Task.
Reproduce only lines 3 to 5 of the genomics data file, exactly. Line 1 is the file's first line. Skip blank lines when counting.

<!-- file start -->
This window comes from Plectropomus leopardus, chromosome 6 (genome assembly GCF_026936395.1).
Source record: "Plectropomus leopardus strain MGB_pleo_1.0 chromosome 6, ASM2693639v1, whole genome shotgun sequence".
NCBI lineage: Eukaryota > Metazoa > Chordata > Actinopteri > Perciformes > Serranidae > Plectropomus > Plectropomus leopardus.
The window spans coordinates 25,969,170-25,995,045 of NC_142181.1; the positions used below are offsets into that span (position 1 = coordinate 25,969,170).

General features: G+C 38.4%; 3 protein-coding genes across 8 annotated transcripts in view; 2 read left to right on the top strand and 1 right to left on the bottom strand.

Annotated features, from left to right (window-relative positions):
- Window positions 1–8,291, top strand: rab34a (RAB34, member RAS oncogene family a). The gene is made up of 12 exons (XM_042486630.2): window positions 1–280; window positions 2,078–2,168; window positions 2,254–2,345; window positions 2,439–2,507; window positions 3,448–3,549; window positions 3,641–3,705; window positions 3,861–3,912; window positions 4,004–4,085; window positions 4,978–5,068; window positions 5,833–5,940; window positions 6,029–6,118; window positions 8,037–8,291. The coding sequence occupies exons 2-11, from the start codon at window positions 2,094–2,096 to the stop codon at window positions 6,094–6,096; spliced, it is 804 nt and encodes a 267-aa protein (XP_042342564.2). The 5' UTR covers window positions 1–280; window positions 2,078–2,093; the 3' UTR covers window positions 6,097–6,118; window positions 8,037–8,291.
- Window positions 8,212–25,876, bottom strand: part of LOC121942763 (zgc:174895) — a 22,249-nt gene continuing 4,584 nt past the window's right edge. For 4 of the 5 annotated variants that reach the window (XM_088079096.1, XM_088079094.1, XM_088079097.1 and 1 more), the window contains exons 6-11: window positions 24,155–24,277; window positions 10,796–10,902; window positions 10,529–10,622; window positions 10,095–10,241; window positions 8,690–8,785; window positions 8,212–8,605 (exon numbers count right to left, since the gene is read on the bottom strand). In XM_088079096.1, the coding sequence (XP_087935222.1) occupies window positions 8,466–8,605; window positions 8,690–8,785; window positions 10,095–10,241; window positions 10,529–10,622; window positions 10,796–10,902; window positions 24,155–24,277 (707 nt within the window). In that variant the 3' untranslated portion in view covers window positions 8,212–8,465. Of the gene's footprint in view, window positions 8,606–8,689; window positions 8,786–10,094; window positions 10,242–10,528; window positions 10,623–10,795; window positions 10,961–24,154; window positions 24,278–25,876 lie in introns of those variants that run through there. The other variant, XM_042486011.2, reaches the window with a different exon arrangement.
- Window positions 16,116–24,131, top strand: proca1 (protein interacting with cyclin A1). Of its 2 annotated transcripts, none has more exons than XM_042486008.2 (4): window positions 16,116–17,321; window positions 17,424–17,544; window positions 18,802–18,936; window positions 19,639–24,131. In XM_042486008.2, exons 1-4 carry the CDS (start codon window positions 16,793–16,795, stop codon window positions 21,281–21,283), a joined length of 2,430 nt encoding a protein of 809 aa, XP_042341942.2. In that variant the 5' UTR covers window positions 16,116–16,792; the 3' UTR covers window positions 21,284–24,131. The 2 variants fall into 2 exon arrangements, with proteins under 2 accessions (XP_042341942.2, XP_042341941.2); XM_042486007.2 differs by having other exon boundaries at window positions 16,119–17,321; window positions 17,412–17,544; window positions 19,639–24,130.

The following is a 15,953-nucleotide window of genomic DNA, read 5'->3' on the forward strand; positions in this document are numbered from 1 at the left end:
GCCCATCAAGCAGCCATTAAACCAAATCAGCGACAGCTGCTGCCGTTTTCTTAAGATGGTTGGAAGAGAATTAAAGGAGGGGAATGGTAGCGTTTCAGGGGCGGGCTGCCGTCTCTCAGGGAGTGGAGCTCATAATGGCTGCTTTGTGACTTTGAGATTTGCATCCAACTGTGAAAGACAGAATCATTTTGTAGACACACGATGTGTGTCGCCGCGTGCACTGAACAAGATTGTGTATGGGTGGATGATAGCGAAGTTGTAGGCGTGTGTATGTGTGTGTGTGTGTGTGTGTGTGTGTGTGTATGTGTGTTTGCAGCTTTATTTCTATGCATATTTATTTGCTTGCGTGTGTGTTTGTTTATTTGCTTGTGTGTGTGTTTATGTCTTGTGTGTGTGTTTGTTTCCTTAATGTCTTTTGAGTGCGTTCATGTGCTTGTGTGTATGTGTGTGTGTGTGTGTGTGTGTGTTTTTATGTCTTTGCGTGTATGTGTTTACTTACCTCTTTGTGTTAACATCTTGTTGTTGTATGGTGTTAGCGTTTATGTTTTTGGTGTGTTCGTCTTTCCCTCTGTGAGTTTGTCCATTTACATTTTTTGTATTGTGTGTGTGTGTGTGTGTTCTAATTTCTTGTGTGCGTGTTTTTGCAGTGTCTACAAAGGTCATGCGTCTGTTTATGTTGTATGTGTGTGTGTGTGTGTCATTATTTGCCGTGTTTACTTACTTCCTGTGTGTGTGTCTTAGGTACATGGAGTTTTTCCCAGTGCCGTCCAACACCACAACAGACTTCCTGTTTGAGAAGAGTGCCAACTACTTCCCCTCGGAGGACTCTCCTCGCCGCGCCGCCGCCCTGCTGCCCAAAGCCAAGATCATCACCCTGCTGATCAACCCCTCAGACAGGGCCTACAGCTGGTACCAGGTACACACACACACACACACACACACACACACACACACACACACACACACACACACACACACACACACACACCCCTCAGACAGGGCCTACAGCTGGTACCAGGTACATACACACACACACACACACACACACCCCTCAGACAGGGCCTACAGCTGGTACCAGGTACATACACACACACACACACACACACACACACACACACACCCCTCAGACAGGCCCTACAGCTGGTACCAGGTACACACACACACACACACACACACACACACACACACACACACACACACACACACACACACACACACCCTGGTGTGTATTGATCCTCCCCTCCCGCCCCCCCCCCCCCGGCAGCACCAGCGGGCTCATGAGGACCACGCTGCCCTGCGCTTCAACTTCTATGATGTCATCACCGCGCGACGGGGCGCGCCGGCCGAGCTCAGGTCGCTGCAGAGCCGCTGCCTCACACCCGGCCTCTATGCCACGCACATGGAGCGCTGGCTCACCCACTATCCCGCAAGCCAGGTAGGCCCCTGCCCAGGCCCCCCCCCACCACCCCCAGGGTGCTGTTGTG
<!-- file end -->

NCBI lineage: Eukaryota > Metazoa > Chordata > Actinopteri > Perciformes > Serranidae > Plectropomus > Plectropomus leopardus.
The window spans coordinates 25,969,170-25,995,045 of NC_142181.1; the positions used below are offsets into that span (position 1 = coordinate 25,969,170).

General features: G+C 38.4%; 3 protein-coding genes across 8 annotated transcripts in view; 2 read left to right on the top strand and 1 right to left on the bottom strand.